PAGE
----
Directed by: David A. Prior
Starring: Dan Haggerty, Brian O'Connor, Cameron Smith, Jill Foors, and Chet Hood
Jim Lowery (Smith) and Trent Matthews (O’Connor) are ‘Nam buddies who,
nine years after the war, are both haunted by the specter of their
compatriot Jhonny O‘Connor (that’s how they spell his first name, it’s
not a typo) (Hood). Jim and Trent must feel guilty for Jhonny’s becoming
a POW. But when their dreams are so vivid, their injuries and cuts
appear in their waking lives, they know there’s a serious problem. The
torment of rogue mercenary McGregor (Horton) and his torture tactics
have gotten to Jim and Trent so badly, Trent’s concerned wife Susanne
(Foors) calls in psychologist Dr. Mike Campbell (Haggerty) for help. But
the boys must “sleep together” in their fatigues to defeat the enemies
in their dreams. When dreams and real life blur, who knows what the
truth really is?
Night Wars is a good attempt at seriousness from
AIP, but, once again, comes off as silly most of the time. That might
be because of the constant, uncanny casting of goofy-looking sweaty
people in almost every role. But there are some cool ideas and effects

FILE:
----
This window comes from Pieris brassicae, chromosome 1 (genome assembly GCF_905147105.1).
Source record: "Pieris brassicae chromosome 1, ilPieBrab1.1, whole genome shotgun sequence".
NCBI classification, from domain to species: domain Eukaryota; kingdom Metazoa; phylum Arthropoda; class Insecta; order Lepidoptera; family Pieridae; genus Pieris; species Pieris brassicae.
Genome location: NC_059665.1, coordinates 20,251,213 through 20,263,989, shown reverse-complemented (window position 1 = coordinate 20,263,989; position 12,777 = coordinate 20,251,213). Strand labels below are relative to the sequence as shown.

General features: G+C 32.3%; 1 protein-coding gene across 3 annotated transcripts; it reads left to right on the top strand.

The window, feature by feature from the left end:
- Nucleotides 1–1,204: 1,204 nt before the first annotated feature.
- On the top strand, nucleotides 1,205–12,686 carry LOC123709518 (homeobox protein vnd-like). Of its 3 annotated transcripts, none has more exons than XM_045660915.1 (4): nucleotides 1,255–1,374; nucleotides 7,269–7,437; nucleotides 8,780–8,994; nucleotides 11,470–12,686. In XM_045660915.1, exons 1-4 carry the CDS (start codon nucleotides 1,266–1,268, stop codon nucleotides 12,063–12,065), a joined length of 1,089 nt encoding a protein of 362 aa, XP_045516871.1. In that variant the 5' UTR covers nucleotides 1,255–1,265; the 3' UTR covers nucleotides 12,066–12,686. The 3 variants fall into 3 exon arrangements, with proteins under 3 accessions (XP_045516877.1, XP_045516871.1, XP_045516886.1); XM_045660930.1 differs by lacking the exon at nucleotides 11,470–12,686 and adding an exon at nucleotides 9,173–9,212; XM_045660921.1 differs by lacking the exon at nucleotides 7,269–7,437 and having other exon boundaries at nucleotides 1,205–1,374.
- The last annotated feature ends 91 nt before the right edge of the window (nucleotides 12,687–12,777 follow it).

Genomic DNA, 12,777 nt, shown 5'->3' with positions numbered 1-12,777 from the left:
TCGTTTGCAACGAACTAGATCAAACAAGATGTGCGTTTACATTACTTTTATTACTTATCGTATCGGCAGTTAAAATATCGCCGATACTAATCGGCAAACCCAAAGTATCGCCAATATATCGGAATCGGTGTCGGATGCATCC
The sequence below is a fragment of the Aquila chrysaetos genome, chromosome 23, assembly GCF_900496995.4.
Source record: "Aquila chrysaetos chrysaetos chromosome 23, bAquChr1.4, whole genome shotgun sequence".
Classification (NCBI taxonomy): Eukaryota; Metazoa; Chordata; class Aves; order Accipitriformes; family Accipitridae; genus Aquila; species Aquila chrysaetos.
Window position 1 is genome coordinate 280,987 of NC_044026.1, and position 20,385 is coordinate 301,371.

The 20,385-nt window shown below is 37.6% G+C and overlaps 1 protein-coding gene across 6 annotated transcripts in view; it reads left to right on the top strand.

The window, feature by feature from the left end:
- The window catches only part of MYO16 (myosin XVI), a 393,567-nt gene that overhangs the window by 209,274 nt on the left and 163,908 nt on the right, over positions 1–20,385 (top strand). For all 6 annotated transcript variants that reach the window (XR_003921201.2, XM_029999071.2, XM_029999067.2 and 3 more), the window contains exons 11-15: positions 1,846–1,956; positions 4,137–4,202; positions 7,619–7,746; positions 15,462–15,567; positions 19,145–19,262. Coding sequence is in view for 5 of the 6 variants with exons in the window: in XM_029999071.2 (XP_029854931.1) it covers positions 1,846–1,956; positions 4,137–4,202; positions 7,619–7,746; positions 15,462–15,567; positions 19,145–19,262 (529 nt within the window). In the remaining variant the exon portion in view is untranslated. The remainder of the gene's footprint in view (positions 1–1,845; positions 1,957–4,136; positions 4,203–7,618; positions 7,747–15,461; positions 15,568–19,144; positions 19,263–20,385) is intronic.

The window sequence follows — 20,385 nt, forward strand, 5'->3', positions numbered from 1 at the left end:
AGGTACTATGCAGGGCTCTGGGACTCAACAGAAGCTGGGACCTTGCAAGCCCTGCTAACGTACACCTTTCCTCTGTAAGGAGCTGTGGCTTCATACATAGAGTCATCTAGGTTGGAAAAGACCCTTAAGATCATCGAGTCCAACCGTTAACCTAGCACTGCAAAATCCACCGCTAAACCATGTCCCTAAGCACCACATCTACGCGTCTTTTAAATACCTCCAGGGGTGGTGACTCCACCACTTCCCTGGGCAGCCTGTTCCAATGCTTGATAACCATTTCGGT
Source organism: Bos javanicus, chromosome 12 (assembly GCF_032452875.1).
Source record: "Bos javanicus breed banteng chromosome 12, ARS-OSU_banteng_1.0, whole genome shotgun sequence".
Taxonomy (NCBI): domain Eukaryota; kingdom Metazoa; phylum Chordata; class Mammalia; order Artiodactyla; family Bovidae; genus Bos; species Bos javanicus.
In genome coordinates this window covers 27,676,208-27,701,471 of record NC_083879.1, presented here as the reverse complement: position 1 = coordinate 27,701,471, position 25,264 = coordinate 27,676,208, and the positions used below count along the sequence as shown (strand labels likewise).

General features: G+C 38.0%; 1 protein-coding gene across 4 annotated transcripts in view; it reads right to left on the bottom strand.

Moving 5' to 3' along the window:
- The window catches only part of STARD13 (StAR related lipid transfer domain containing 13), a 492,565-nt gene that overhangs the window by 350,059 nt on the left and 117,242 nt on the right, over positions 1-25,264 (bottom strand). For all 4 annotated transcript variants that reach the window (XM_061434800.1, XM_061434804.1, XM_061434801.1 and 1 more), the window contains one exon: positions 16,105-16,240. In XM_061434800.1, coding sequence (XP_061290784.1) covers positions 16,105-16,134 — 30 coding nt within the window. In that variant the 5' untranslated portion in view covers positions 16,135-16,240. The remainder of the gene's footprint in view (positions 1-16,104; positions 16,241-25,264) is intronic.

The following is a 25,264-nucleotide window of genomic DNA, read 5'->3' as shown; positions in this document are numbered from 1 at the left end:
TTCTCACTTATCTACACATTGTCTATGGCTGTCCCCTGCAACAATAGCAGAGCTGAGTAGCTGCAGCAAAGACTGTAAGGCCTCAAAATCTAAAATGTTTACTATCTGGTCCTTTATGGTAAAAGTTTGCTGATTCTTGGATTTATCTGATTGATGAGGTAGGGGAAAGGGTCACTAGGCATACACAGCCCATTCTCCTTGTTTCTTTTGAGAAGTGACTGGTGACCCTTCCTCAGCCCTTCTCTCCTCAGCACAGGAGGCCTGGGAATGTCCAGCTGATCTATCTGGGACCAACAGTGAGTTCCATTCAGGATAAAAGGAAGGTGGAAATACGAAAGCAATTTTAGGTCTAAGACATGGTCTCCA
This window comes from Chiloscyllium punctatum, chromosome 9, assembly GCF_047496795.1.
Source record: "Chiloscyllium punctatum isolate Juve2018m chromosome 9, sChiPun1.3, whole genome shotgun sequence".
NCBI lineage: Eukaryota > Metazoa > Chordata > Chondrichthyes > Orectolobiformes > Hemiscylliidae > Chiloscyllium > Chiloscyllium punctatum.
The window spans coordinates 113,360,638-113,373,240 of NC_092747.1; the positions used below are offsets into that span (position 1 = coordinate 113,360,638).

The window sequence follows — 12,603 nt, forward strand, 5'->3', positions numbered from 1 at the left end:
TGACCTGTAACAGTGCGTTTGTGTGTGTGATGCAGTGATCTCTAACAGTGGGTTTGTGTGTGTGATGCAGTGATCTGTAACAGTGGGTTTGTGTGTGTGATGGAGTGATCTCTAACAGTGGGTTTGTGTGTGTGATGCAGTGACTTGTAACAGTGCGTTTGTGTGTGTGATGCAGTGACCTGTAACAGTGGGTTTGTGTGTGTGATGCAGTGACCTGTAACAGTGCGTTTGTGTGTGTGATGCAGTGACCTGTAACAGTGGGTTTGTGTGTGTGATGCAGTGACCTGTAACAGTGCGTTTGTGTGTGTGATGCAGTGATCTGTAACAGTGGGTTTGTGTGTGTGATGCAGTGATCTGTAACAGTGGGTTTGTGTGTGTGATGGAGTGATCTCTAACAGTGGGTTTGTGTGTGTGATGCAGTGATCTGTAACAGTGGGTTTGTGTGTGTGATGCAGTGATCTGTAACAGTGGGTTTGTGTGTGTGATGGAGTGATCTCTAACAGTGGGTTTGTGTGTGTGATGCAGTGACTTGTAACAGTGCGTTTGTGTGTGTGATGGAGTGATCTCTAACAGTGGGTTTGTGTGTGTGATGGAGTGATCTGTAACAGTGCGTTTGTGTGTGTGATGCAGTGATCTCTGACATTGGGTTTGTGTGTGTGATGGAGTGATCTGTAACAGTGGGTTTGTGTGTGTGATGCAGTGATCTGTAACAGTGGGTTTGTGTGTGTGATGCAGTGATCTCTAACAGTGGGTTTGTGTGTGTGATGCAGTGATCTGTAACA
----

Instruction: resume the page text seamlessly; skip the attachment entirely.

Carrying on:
mixed in with the standard machine-gun firefights. This movie asks the
question: what if the emotional trauma of returning Vietnam vets mutated
into an actual, physical horror after the war? Try to imagine Jungle Assault (1989) crossed with A Nightmare On Elm Street (1984).
What if Freddy Krueger was a Vietnam vet?
The role of Jim Lowery should have been played by Wings Hauser, and he and Trent surely are the Bill and Ted of AIP movies, but mention (not necessarily honorable) must go to Dan Haggerty as the “cool” psychologist with the necklace and the pared-down beard. He’s really showing his range here. He’s not Grizzly Adams or the guy from Elves (1989). He’s a doctor. It’s really one of his best sweaters, er, performances.
the prerequisite torture sequences, but this time, they are really
heaped on. There’s also the typical jungle/war cliches, but this time
they are mixed with a dash of spookiness. Also it must be noted that
this film has the most amount of people bellowing “NOOOOooooo!!!!!” that
we’ve seen to date - it occurs four times during the movie.
While the ideas in Night Wars can’t exactly be described as original (many are lifted wholesale from Elm Street), the attempt to marry the Vietnam war film
with the phantasmagoric dream film gives this AIP outing an interesting
and noteworthy edge above some of the others. It really gives new
meaning to the term “Dream Warriors”. Dokken take note.
For a war/horror hybrid film served up AIP style, look no further than Night Wars.
Comeuppance Review by: Ty and Brett